An Obese Baby - The Cuteness Factor versus the Dangers
Whether you refer to her as an obese baby or a fat baby, bigger infants usually receive the most attention for being so incredibly cute. But when a four month old infant is denied health insurance for being obese everyone sits up and takes note.
An obese baby can face long-term health problems. Find out what they are and how the benefits of breastfeeding affects a fat baby. Can baby routine or other factors help prevent obesity?
First of all, is there a difference between a chubby baby and an obese baby? Yes, an obese baby will truly look fat not just chubby.
According to the experts there is reason to be concerned about infant obesity.
Elsie Taveras, MD, PhD, of Harvard Medical School says:
"There is increasing evidence that rapid changes in weight during infancy increase childrens risk of later obesity. The mounting evidence suggests that infancy may be a critical period during which to prevent childhood obesity and its related consequences."
Sobering results of research.
How plausible is such a conclusion?
Matthew Gillman, MD, of Harvard's Obesity Prevention Program says:
"At first it may seem implausible that weight gain over just a few months early in infancy could have long-term health consequences, but it makes sense because so much of human development takes place during that period - and even before birth."
With the seriousness of long-term consequences having been established, what can be done?
Some general suggestions are:
*Get your baby moving, even if that means you do her stretches for her - bending her legs up, down and across.
*Avoid using full strength juice to satisfy thirst. Mixing with an equal part water will cut the calories in half.
*Try to get your baby use to plain water served from a bottle or cup (drinking from a cup made water a bit more exciting for my kids when they were infants).
*When starting solids, don't use food to comfort an upset baby. Love and cuddles address the problem more effectively and are a lot lower in calories.
*Avoid rushing your infant through a feeding. It will take 15-20 minutes for her belly to feel full.
*Don't pressure her to finish her bottle if she shows signs that she is full.
*Avoid under diluting formula. Under diluted formula contains a lot more calories. Don't over dilute it either because babies under a year old really need the cholesterol and fat.
Is obesity a danger for infants who exclusively breast-feed?
Research has shown that breastfed babies are 30% less likely to be obese later in life.
Interestingly, breast milk automatically adjusts to a baby's needs.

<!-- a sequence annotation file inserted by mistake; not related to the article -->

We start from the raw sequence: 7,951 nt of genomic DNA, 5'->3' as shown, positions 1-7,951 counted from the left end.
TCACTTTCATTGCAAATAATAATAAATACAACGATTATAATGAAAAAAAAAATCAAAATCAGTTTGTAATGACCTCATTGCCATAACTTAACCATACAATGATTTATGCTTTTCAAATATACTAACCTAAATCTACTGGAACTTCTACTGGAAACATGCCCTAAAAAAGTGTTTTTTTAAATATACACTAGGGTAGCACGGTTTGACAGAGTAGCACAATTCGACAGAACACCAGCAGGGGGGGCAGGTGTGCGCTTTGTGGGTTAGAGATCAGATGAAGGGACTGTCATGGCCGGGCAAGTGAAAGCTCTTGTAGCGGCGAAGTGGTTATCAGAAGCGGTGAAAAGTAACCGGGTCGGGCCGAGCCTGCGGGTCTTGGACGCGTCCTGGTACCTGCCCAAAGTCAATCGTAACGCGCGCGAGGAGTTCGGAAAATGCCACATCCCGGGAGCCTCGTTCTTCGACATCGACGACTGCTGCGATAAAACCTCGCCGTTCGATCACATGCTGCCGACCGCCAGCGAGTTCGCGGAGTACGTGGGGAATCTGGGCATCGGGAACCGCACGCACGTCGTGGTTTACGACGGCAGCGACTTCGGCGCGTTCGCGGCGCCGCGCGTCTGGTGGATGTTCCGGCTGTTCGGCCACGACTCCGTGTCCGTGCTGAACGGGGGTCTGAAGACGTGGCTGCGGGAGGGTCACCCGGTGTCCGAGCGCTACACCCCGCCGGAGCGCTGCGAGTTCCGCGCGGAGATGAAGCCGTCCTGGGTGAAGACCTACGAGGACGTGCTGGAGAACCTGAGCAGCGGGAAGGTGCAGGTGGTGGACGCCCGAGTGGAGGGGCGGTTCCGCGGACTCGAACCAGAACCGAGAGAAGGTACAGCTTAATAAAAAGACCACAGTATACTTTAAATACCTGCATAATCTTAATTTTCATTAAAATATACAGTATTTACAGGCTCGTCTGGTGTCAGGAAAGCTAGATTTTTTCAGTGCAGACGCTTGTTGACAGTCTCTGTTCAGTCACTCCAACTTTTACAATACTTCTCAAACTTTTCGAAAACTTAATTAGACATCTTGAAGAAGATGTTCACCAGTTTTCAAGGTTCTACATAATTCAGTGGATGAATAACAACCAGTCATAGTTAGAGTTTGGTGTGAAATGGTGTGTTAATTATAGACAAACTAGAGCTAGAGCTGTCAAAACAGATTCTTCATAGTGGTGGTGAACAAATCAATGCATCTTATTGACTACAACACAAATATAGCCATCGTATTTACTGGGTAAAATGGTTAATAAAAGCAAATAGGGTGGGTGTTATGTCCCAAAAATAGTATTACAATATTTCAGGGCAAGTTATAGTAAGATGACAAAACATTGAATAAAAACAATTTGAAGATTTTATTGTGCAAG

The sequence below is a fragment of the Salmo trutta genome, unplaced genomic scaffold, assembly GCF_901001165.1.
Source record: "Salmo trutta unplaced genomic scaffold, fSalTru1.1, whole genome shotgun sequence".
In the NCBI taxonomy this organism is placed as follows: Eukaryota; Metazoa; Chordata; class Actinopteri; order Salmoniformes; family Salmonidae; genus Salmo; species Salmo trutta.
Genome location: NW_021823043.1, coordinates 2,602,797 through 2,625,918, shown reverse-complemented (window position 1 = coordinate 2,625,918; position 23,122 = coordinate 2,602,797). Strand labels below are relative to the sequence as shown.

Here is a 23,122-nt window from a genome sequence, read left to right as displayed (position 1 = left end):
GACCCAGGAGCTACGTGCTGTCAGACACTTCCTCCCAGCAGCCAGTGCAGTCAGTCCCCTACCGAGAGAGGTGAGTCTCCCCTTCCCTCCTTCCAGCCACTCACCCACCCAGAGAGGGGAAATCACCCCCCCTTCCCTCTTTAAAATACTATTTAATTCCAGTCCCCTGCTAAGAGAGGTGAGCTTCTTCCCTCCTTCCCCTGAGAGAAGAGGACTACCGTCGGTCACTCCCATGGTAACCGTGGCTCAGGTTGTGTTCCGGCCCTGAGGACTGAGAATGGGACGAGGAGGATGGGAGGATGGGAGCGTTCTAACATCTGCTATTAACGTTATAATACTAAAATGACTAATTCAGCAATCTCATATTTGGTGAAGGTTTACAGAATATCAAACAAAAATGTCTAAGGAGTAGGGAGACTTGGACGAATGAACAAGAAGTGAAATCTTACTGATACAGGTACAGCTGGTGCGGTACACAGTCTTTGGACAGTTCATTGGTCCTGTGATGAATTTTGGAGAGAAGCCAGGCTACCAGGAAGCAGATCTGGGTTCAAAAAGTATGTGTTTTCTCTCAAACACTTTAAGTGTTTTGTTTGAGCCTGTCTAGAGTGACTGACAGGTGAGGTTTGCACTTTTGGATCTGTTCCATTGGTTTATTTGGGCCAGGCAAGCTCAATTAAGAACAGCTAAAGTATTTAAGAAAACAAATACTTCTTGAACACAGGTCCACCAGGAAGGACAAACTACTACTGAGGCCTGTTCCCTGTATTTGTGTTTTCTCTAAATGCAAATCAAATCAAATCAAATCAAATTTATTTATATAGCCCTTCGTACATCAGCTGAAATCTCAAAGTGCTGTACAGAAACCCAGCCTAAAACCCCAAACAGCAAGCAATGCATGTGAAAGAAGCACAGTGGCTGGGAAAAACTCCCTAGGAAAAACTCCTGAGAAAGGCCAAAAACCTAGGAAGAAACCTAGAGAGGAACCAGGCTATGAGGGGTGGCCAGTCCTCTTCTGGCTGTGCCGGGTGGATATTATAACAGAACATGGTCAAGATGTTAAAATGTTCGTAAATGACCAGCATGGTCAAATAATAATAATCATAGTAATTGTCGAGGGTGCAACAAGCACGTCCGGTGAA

The first milk, called fore milk, contains less fat and less calories. This will mostly satisfy a hungry baby's appetite. Then, the hind milk, which comes at the end of a feeding has the higher fat and calories. A breastfed baby is in full control of her portion, and will usually stop when full. My daughter didn't though.
At birth, my daughter weighed 6 pounds 6 oz. and was only 19 3/4" in length - a very small, short baby. At two months old, she weighed in at 12 pounds, and at four months she was over 15 pounds. I was exclusively breastfeeding her and she was a very obese baby as you can see in the above picture when she was three months old. In the picture below my daughter was just over a year. As soon as she started walking at fifteen months though, my little girl slimmed right down. Now, at five years old, you would never know she had been so big - she is not even a little chubby."
For this reason, I find the following quote very encouraging.
Lactation Consultant Joy Heads, 2009 Filca Recipient (Fellow of the International Lactation Consultant Association), as quoted in Sydney, Australia's Sunday Telegraph asserts:
"There are very few waste products in breast milk, which is almost perfectly utilized. You can have a big, chubby breast-fed baby and there is no problem with that at all. But a fat, bottle-fed baby has a higher chance of being obese later in life."
Strong motivation to exclusively breast-feed.
So, despite the cuteness factor of an obese baby, research has shown there are very real health dangers. However, you can do something about it. Baby routine and how you start your baby on solids makes a difference.
If you are able to breastfeed your baby you can be happy that in doing so she can enjoy the many benefits of breastfeeding, one of them being that she is less likely to be a fat baby now and later in life. Like me, you want your baby to be healthy now and for always, and helping her in these practical ways can aid you in this.
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